Although specializations, followers, gear, and more are also within our realm of analysis, we’ll keep this document focused on top-level class data.
Tier 9: Overall Class Performance
For the most part, we see the base Tier 9 classes within the acceptable range of variance when looking at their ability to consume content. The Tier 9 Celestials then pull ahead, particularly due to their ability to clear Towers well, and the Summoner line’s current PvP prowess. If we dive into PvP, we do see Summoner’s pull ahead by a large margin.
Tier 9: PvP Class Performance
This theme of Summoners in PvP is well documented by the community, and does justify our goal of reducing some of its defensive abilities in PvP only. Remember, this patch will make some PvP and PvE separations:
Tier 9: PvE Class Performance
Looking at the PvE side, we do see less variance with class performance, with dungeon clearing as an example:
And Tower battles as well:
Tier 7/8: PvE Class Performance
In the middle tiers, we do see the summoner classline pull ahead in PvE, mainly due to their safety when raiding:
Tier 10 Class Performance
Looking at overall Tier 10 class performance, we do see some familiar trends.
Taking the lead on content performance, we are seeing a top 5 of: Gilgamesh Hercules, Beowulf Hydrus, Heretic Ara, Realmshifter Corvus, and Deity Ara.
And at the bottom, we are seeing the following classes beginning to greatly trail behind: Realmshifter Dorado, Grand Summoner Hydrus, Beowulf, Realmshifter
When looking at some PvE data, we do see a few of these classes begin to trail behind of the others, starting with dungeon clearing:
But, strangely enough, most classes are clearing Towers with little variance:
On the PvP offense side, we see less variance in the classes, but the Hydrus’s start to shine more:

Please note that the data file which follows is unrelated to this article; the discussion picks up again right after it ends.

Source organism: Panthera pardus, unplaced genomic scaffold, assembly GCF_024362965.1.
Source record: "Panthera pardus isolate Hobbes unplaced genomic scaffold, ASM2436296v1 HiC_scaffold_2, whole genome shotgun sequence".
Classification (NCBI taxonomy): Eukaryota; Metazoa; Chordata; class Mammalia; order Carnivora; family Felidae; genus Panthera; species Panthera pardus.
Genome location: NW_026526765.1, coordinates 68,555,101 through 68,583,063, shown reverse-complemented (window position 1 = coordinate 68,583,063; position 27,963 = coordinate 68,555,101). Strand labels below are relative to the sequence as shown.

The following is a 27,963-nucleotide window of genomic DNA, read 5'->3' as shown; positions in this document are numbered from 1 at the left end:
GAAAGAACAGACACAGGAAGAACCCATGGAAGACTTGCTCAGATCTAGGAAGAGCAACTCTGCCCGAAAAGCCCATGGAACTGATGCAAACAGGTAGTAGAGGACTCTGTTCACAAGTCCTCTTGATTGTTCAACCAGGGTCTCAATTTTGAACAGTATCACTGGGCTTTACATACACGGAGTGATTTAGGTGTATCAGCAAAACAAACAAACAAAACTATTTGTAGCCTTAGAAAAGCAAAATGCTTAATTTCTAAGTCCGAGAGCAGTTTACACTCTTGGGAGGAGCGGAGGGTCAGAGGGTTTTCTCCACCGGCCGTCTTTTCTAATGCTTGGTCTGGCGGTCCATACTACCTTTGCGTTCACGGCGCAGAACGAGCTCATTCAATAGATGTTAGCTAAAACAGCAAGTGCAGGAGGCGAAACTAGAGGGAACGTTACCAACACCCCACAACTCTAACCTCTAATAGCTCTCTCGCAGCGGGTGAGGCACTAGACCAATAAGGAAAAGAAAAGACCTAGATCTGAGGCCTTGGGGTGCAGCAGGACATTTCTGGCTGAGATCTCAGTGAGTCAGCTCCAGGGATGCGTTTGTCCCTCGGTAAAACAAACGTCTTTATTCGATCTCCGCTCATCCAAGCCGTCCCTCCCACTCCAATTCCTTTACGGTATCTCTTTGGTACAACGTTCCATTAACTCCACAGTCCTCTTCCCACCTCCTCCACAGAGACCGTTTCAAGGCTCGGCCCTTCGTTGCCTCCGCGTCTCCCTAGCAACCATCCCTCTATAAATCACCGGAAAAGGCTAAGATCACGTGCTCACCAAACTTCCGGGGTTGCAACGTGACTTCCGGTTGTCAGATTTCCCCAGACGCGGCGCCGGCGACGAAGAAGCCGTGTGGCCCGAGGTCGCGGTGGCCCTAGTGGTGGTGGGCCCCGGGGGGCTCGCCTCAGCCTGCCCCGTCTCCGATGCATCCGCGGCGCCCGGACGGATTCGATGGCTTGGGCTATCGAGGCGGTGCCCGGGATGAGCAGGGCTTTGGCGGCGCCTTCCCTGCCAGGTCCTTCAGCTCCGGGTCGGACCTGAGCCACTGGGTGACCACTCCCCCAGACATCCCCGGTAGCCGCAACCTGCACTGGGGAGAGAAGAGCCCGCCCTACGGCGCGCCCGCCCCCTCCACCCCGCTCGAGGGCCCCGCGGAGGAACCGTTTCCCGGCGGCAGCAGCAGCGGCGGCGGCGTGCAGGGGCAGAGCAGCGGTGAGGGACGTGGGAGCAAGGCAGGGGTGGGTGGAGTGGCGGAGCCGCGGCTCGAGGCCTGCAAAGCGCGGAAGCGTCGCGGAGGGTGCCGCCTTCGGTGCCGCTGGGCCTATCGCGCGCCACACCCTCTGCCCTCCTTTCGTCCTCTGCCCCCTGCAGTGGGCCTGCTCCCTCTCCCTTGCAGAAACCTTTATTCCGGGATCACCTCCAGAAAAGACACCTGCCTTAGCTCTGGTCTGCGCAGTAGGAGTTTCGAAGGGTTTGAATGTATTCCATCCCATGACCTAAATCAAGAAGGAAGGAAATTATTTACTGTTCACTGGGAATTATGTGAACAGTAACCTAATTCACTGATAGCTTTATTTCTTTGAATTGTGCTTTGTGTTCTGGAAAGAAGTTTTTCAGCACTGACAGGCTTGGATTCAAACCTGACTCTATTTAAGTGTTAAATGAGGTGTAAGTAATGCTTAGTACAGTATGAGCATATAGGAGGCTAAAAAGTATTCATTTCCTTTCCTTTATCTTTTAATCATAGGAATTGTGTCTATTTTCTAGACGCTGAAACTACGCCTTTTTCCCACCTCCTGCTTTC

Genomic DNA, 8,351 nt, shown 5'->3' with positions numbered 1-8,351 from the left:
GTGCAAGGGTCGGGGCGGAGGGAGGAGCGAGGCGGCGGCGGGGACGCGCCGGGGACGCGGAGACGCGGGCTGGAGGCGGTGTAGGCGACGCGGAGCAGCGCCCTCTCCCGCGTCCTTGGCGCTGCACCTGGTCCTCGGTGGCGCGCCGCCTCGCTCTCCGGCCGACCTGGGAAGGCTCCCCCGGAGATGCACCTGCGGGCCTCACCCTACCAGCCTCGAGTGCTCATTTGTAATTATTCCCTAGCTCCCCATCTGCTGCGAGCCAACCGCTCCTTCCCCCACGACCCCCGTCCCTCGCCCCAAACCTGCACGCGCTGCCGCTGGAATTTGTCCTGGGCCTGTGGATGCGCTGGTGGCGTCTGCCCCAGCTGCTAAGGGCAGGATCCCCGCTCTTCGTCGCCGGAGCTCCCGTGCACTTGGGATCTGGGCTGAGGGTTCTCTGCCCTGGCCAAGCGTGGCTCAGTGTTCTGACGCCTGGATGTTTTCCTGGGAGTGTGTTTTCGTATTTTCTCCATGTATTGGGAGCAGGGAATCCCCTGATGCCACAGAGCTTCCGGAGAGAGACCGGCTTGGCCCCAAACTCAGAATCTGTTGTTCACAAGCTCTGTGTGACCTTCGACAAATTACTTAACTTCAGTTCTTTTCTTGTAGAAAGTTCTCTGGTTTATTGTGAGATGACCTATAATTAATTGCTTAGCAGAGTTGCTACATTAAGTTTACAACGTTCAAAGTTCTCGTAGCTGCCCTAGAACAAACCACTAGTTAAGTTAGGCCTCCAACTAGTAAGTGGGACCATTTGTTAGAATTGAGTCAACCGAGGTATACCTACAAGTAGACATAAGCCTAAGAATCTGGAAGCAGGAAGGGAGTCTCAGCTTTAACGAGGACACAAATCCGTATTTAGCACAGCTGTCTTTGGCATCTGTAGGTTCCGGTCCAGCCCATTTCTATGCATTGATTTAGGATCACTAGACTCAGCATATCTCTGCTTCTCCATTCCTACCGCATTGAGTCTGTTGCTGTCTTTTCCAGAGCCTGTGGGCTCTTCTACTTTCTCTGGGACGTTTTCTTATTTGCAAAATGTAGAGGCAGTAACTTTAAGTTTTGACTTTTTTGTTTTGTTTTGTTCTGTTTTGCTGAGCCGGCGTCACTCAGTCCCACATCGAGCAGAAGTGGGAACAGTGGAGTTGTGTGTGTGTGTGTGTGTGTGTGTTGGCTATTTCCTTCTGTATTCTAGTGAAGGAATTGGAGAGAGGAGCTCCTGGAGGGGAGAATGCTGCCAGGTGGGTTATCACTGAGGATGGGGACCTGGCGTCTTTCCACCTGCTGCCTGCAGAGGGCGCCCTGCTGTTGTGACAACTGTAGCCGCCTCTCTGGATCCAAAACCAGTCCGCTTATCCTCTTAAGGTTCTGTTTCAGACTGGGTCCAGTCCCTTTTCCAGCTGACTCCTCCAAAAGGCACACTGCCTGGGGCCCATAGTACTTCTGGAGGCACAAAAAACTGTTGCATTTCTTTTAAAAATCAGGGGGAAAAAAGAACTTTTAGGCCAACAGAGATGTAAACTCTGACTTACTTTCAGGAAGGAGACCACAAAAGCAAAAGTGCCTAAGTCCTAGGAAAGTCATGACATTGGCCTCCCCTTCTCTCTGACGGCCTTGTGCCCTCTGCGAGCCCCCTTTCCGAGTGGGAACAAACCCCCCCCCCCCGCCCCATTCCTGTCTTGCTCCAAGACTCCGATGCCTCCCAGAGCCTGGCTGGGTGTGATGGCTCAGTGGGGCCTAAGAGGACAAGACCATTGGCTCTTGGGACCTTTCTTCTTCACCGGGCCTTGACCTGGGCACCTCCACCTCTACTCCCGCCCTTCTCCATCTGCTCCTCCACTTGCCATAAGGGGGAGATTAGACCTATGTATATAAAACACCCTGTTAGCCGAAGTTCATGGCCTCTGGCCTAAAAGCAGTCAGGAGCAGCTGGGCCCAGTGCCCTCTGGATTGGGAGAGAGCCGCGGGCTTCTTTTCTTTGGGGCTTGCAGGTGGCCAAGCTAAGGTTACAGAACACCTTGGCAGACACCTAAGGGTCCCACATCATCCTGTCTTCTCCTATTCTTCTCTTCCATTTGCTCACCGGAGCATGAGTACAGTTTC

And on the top end of PvP defense, we see the summoner classline’s true problem – it’s a nightmare to deal with!
The main, non-exhaustive list of goals with 2023’s balance patches are below. There will be many more changes, but the goal of this article is to highlight the higher level themes, based around the data above, intersected with player feedback.
- Bring down the summoner classline’s dominance in PvP (while keeping it viable in PvE)
- Bring down the summoner’s classline’s earlier dominance in PvE (without affecting its current T10 state)
- Reduce the interactions that can affect Ultima (ie: Bulwark, Elysian Balance), without affecting its mainstay purpose as an endgame, sought-after ability
- Further improve both Realmshifter and Beowulf’s abilities in PvE content
- Further improve some of the underperforming Celestial Classes (Realmshifter Dorado, Beowulf Auriga, Grand Summoner Hydrus, and so on…)
- Address the known balance issues with Titan Augments and Celestial Weapons
- Improve the one-shot meta in PvP areas that matter most (Kingdom wars), without affecting ability to farm the Arena
- Bring all character class’s CCS to levels in an acceptable level of variance